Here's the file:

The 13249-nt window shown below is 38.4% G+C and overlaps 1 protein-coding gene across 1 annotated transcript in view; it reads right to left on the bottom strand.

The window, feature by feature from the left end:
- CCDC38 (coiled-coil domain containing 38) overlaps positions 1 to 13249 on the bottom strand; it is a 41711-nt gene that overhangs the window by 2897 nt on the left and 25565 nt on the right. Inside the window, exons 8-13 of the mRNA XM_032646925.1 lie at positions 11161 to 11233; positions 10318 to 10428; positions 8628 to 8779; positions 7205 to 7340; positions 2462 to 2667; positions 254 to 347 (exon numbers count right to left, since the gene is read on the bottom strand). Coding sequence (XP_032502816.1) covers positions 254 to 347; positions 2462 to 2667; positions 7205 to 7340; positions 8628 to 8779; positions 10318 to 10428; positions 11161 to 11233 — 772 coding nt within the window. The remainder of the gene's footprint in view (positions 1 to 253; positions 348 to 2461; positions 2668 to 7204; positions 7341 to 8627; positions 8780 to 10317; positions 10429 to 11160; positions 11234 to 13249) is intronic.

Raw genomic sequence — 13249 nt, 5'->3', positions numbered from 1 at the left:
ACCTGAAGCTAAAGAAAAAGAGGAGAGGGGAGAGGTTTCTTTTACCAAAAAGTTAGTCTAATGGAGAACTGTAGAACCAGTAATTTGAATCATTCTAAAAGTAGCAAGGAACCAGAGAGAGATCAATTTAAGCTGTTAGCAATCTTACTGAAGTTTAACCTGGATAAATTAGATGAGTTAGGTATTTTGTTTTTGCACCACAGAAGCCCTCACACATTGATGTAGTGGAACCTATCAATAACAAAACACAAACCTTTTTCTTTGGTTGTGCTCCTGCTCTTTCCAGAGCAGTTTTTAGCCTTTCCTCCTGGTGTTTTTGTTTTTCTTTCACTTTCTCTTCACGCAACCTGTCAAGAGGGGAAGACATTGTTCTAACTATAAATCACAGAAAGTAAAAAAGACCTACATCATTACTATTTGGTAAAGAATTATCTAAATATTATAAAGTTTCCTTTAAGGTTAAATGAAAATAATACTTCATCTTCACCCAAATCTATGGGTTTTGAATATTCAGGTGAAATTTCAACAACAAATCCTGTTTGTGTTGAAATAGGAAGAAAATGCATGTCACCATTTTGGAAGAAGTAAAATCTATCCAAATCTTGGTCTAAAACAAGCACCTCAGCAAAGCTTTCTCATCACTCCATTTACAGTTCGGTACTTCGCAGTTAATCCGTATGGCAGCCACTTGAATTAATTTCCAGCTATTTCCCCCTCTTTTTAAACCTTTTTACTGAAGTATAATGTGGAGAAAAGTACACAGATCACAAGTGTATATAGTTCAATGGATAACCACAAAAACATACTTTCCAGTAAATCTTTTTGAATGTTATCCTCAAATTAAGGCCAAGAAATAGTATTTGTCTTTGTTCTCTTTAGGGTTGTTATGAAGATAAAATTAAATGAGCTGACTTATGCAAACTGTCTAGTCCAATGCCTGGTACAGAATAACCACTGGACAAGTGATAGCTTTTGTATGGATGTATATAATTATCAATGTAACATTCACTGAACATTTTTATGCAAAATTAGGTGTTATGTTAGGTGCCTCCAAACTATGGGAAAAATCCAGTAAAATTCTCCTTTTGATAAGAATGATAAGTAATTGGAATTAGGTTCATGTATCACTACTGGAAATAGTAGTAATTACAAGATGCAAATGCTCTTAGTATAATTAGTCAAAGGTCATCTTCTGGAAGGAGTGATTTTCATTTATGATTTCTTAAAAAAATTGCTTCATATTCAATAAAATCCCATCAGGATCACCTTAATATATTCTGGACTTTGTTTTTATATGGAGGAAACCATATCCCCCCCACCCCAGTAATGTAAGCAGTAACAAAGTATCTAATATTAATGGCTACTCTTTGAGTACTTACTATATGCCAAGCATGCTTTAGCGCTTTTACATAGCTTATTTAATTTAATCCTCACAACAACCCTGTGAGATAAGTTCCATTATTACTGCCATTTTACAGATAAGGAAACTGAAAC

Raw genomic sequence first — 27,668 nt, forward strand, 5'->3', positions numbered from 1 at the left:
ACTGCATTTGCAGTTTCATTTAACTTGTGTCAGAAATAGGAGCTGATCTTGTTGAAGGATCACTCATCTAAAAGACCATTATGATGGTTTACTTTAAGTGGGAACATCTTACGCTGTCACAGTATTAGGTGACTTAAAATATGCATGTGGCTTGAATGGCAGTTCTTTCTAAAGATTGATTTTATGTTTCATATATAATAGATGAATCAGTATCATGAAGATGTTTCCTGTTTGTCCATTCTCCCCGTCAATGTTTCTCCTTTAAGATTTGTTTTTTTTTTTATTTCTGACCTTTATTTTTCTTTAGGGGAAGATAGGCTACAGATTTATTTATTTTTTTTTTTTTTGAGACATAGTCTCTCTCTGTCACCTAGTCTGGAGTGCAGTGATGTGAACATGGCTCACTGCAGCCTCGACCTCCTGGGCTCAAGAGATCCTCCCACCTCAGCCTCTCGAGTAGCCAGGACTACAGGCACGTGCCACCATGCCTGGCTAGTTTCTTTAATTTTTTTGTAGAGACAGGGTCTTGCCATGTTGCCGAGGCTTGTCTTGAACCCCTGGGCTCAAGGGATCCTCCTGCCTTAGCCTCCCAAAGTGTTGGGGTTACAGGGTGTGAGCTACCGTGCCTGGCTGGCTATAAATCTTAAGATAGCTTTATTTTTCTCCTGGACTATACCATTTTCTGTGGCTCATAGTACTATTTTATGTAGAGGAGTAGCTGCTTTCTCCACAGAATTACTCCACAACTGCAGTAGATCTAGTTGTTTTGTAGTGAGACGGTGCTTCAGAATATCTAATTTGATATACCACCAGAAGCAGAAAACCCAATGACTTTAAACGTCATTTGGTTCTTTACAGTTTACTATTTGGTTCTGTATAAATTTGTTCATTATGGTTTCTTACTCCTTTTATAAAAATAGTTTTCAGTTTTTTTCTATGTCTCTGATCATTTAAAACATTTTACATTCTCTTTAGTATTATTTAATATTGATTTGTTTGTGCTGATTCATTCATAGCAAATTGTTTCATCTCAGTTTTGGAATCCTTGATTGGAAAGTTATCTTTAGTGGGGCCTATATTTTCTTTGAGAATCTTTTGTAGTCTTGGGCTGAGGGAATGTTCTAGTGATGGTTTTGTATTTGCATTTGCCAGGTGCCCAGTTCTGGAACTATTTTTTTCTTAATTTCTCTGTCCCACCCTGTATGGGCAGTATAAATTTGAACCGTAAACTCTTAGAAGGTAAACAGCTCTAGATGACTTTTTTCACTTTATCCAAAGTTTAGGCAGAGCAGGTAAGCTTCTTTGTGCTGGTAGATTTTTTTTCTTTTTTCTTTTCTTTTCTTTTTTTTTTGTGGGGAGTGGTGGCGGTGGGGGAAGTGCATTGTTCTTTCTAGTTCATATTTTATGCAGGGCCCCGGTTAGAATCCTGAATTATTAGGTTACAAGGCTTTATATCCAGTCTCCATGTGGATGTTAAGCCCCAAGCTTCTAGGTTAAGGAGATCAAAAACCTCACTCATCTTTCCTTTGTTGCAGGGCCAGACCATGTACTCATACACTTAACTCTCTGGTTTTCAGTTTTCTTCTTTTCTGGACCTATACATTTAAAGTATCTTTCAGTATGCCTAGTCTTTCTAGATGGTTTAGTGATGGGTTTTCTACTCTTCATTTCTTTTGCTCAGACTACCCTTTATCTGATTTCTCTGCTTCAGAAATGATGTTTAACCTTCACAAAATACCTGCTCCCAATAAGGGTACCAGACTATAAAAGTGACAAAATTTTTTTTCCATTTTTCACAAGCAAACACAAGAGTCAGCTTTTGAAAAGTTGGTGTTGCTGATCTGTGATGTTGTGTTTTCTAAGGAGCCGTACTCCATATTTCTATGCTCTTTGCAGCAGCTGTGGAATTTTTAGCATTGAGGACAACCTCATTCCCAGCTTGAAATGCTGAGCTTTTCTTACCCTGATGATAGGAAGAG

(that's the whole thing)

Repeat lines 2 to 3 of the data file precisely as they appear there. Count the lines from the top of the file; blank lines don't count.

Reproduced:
The window, feature by feature from the left end:
- CCDC38 (coiled-coil domain containing 38) overlaps positions 1 to 13249 on the bottom strand; it is a 41711-nt gene that overhangs the window by 2897 nt on the left and 25565 nt on the right. Inside the window, exons 8-13 of the mRNA XM_032646925.1 lie at positions 11161 to 11233; positions 10318 to 10428; positions 8628 to 8779; positions 7205 to 7340; positions 2462 to 2667; positions 254 to 347 (exon numbers count right to left, since the gene is read on the bottom strand). Coding sequence (XP_032502816.1) covers positions 254 to 347; positions 2462 to 2667; positions 7205 to 7340; positions 8628 to 8779; positions 10318 to 10428; positions 11161 to 11233 — 772 coding nt within the window. The remainder of the gene's footprint in view (positions 1 to 253; positions 348 to 2461; positions 2668 to 7204; positions 7341 to 8627; positions 8780 to 10317; positions 10429 to 11160; positions 11234 to 13249) is intronic.